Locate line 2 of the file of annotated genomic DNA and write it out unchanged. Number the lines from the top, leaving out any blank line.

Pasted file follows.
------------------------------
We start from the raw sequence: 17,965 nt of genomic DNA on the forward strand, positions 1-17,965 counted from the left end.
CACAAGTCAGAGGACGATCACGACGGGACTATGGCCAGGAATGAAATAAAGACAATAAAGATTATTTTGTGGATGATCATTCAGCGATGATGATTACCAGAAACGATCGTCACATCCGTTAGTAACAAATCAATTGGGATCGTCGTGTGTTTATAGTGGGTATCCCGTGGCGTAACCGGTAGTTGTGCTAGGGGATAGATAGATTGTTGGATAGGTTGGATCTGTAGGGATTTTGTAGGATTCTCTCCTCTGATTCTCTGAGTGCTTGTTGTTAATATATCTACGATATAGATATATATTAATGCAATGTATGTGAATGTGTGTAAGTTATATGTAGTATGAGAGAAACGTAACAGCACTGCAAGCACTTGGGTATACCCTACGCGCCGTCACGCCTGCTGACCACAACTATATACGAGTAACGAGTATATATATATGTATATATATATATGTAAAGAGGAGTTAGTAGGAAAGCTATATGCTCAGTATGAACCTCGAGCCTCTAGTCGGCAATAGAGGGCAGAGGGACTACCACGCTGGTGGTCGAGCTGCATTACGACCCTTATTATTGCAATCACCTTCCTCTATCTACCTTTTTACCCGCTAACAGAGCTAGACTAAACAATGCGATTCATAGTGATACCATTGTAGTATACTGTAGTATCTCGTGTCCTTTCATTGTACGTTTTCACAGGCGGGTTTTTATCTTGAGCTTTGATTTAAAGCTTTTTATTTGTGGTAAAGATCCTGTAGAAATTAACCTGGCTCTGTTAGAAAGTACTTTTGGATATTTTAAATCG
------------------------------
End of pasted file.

CACAAGTCAGAGGACGATCACGACGGGACTATGGCCAGGAATGAAATAAAGACAATAAAGATTATTTTGTGGATGATCATTCAGCGATGATGATTACCAGAAACGATCGTCACATCCGTTAGTAACAAATCAATTGGGATCGTCGTGTGTTTATAGTGGGTATCCCGTGGCGTAACCGGTAGTTGTGCTAGGGGATAGATAGATTGTTGGATAGGTTGGATCTGTAGGGATTTTGTAGGATTCTCTCCTCTGATTCTCTGAGTGCTTGTTGTTAATATATCTACGATATAGATATATATTAATGCAATGTATGTGAATGTGTGTAAGTTATATGTAGTATGAGAGAAACGTAACAGCACTGCAAGCACTTGGGTATACCCTACGCGCCGTCACGCCTGCTGACCACAACTATATACGAGTAACGAGTATATATATATGTATATATATATATGTAAAGAGGAGTTAGTAGGAAAGCTATATGCTCAGTATGAACCTCGAGCCTCTAGTCGGCAATAGAGGGCAGAGGGACTACCACGCTGGTGGTCGAGCTGCATTACGACCCTTATTATTGCAATCACCTTCCTCTATCTACCTTTTTACCCGCTAACAGAGCTAGACTAAACAATGCGATTCATAGTGATACCATTGTAGTATACTGTAGTATCTCGTGTCCTTTCATTGTACGTTTTCACAGGCGGGTTTTTATCTTGAGCTTTGATTTAAAGCTTTTTATTTGTGGTAAAGATCCTGTAGAAATTAACCTGGCTCTGTTAGAAAGTACTTTTGGATATTTTAAATCG